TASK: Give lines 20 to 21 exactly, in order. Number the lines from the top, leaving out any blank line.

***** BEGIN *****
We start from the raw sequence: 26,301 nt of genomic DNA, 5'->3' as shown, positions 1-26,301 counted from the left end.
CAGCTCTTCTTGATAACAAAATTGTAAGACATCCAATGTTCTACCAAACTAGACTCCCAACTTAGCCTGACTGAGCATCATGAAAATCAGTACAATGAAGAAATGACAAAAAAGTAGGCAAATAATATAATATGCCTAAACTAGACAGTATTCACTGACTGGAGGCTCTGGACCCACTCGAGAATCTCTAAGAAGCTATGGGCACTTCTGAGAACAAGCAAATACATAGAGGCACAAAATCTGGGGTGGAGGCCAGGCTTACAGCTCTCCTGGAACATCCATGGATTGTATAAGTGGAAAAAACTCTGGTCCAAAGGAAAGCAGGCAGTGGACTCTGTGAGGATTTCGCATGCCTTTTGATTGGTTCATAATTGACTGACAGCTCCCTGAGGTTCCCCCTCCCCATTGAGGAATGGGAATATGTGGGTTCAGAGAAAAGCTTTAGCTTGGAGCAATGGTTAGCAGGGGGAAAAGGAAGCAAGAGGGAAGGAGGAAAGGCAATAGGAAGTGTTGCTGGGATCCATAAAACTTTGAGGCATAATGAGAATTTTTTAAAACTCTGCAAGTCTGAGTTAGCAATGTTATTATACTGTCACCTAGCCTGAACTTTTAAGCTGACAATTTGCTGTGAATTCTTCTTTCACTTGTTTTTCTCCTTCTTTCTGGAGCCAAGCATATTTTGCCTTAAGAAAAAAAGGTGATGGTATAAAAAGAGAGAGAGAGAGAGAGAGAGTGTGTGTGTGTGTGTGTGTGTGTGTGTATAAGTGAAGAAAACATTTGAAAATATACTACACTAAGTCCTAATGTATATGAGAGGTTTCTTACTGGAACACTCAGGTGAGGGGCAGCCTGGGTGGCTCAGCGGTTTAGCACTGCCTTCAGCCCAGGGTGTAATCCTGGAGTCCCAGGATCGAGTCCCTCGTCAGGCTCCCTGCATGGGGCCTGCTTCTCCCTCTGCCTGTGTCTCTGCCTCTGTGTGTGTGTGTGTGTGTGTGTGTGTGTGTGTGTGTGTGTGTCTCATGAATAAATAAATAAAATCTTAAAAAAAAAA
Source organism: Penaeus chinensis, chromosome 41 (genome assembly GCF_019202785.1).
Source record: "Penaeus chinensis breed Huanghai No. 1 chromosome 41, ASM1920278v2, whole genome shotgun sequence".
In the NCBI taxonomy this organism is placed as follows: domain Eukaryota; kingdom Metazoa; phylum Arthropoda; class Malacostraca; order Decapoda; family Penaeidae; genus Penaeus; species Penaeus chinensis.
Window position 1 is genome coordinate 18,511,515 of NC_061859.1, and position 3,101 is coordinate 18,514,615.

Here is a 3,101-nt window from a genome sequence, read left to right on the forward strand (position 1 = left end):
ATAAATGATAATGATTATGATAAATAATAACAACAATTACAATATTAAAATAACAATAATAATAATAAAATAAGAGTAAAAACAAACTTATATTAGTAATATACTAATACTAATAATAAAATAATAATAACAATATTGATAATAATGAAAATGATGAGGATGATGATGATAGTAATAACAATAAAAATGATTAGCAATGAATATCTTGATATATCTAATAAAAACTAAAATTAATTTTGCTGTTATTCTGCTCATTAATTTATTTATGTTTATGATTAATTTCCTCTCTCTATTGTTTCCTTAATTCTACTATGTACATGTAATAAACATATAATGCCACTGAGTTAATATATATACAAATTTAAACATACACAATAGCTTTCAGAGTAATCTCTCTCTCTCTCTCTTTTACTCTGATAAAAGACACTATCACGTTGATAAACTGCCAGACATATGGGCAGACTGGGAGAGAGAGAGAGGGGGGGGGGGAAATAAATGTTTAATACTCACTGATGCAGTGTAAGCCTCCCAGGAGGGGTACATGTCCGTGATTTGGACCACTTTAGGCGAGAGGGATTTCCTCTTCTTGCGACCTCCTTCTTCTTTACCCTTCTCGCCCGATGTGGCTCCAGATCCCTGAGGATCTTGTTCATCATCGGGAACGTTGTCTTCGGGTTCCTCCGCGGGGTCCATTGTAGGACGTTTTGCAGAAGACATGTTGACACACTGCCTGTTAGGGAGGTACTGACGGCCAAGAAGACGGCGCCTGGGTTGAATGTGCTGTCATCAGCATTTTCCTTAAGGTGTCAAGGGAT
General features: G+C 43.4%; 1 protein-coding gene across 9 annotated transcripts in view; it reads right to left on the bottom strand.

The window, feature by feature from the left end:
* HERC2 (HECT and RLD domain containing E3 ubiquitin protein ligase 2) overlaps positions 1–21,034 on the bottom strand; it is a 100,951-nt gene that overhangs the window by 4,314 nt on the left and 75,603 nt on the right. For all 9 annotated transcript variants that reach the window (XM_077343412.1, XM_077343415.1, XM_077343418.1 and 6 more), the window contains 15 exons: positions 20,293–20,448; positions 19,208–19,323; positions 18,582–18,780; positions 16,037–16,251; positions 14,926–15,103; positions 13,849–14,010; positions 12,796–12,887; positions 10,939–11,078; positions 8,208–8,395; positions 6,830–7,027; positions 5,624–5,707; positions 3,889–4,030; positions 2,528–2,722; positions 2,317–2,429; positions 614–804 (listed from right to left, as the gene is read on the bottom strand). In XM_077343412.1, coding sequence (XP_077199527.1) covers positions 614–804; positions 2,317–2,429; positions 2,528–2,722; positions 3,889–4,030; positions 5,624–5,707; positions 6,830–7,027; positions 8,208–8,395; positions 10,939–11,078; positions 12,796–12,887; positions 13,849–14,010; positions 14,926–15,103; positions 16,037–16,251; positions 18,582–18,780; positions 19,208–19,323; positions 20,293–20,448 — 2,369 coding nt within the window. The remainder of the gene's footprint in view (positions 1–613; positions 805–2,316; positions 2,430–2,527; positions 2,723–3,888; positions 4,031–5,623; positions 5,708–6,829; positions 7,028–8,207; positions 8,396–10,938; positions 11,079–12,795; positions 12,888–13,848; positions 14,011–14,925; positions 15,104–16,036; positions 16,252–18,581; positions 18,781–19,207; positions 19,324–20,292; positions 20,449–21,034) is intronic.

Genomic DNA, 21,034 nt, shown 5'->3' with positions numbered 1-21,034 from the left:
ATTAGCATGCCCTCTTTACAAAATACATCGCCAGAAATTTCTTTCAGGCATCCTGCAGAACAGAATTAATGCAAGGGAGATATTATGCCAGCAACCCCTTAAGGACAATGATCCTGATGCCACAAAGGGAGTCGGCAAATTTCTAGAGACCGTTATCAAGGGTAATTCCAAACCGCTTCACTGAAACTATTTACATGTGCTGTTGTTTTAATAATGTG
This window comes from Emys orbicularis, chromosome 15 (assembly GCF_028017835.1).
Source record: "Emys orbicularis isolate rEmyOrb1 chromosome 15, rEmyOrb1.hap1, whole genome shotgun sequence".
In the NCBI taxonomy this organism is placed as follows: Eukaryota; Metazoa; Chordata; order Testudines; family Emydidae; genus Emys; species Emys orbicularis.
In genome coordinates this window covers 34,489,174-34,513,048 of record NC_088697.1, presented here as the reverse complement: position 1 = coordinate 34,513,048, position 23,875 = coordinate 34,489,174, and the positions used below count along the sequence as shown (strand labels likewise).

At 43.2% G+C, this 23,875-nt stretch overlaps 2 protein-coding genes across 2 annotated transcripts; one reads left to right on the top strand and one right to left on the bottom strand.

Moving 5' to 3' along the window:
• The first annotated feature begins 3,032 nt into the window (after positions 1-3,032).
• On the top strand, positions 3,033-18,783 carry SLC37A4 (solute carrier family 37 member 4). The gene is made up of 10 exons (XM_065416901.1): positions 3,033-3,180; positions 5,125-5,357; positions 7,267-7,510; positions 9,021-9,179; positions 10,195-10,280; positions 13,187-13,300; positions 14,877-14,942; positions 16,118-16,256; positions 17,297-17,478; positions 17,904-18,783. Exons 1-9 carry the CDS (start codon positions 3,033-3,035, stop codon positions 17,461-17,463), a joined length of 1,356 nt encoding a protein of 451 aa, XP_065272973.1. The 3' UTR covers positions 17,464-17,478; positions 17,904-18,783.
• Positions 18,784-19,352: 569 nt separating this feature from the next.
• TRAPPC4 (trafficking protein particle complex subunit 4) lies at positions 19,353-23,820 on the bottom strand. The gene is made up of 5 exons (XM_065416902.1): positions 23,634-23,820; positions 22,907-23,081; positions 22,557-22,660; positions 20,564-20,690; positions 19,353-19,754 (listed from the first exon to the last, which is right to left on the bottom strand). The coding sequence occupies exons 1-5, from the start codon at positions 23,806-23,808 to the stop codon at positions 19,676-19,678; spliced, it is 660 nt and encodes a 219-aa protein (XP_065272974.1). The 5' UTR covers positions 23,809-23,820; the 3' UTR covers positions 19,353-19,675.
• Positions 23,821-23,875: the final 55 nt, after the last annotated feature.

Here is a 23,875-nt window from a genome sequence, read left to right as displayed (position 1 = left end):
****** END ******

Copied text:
• The first annotated feature begins 3,032 nt into the window (after positions 1-3,032).
• On the top strand, positions 3,033-18,783 carry SLC37A4 (solute carrier family 37 member 4). The gene is made up of 10 exons (XM_065416901.1): positions 3,033-3,180; positions 5,125-5,357; positions 7,267-7,510; positions 9,021-9,179; positions 10,195-10,280; positions 13,187-13,300; positions 14,877-14,942; positions 16,118-16,256; positions 17,297-17,478; positions 17,904-18,783. Exons 1-9 carry the CDS (start codon positions 3,033-3,035, stop codon positions 17,461-17,463), a joined length of 1,356 nt encoding a protein of 451 aa, XP_065272973.1. The 3' UTR covers positions 17,464-17,478; positions 17,904-18,783.